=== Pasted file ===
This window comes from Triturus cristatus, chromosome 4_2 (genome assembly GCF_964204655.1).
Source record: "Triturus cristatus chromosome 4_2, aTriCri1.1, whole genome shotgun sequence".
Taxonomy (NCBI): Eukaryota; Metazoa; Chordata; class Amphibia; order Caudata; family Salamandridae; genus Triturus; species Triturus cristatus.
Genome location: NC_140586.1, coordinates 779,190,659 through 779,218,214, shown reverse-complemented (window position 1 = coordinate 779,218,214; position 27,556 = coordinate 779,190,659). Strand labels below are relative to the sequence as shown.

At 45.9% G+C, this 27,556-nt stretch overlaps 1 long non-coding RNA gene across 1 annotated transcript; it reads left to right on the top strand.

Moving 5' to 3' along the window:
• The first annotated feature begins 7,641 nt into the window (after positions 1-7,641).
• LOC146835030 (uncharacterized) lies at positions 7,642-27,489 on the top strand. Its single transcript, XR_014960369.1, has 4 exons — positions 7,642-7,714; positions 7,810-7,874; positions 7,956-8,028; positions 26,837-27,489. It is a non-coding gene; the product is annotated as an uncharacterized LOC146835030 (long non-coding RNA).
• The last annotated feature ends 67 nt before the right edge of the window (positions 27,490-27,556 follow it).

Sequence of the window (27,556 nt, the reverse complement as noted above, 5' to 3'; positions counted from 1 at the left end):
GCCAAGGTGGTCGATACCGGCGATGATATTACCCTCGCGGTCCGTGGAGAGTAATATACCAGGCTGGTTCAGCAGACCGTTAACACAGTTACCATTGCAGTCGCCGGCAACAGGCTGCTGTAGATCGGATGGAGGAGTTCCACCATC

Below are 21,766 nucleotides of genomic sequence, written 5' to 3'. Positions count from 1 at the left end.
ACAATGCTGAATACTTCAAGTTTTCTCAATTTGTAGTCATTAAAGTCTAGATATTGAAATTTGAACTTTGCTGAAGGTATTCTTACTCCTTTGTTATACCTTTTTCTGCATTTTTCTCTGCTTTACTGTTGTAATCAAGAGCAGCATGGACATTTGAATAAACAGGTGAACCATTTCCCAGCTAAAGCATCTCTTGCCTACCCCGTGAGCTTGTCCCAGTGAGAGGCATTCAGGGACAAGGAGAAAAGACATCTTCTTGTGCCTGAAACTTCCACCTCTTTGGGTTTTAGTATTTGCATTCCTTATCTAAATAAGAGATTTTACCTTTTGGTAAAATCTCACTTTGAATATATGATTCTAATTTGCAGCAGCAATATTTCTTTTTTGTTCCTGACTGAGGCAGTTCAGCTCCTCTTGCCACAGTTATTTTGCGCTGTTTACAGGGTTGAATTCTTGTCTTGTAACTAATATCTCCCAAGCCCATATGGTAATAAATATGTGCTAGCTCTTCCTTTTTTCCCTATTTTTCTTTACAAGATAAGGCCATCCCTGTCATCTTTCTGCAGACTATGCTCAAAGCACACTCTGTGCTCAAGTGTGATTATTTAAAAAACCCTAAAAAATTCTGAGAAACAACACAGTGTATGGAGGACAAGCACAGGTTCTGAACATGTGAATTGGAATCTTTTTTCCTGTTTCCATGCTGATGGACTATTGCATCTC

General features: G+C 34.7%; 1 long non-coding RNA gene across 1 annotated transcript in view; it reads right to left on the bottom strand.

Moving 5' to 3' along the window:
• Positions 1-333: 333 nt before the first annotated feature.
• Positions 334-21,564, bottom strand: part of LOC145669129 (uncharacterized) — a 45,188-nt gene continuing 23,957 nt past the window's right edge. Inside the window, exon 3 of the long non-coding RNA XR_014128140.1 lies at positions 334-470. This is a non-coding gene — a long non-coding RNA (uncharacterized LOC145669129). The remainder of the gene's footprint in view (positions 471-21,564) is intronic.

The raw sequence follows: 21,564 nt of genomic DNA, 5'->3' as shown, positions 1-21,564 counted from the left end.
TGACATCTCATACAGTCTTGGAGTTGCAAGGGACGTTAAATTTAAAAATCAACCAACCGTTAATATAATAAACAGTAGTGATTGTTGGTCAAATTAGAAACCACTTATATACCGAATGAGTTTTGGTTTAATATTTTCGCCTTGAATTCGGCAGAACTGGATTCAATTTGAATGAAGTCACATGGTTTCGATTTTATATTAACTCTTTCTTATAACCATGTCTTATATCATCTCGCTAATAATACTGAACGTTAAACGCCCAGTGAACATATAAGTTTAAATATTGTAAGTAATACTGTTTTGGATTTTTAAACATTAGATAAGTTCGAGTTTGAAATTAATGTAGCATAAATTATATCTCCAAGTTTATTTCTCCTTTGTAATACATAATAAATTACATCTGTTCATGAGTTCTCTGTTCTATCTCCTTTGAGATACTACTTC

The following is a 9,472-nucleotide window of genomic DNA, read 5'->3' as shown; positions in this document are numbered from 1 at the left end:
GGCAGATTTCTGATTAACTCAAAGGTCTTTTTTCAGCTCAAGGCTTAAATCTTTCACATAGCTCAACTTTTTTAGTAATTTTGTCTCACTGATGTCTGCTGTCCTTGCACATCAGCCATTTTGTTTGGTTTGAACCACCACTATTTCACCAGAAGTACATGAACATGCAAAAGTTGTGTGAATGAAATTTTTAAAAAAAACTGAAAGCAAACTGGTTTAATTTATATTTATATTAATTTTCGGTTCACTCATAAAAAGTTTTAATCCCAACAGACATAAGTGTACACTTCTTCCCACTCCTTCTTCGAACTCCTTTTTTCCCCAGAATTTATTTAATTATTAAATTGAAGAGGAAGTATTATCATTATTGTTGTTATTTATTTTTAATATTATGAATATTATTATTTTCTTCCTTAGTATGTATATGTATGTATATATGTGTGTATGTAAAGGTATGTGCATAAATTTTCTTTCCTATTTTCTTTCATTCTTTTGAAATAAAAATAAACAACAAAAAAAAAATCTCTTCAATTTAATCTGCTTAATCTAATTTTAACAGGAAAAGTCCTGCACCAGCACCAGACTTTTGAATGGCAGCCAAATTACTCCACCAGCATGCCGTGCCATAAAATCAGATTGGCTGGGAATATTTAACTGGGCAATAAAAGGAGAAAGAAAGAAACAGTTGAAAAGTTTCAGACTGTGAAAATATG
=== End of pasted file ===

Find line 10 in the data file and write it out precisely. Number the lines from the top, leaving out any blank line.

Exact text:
Sequence of the window (27,556 nt, the reverse complement as noted above, 5' to 3'; positions counted from 1 at the left end):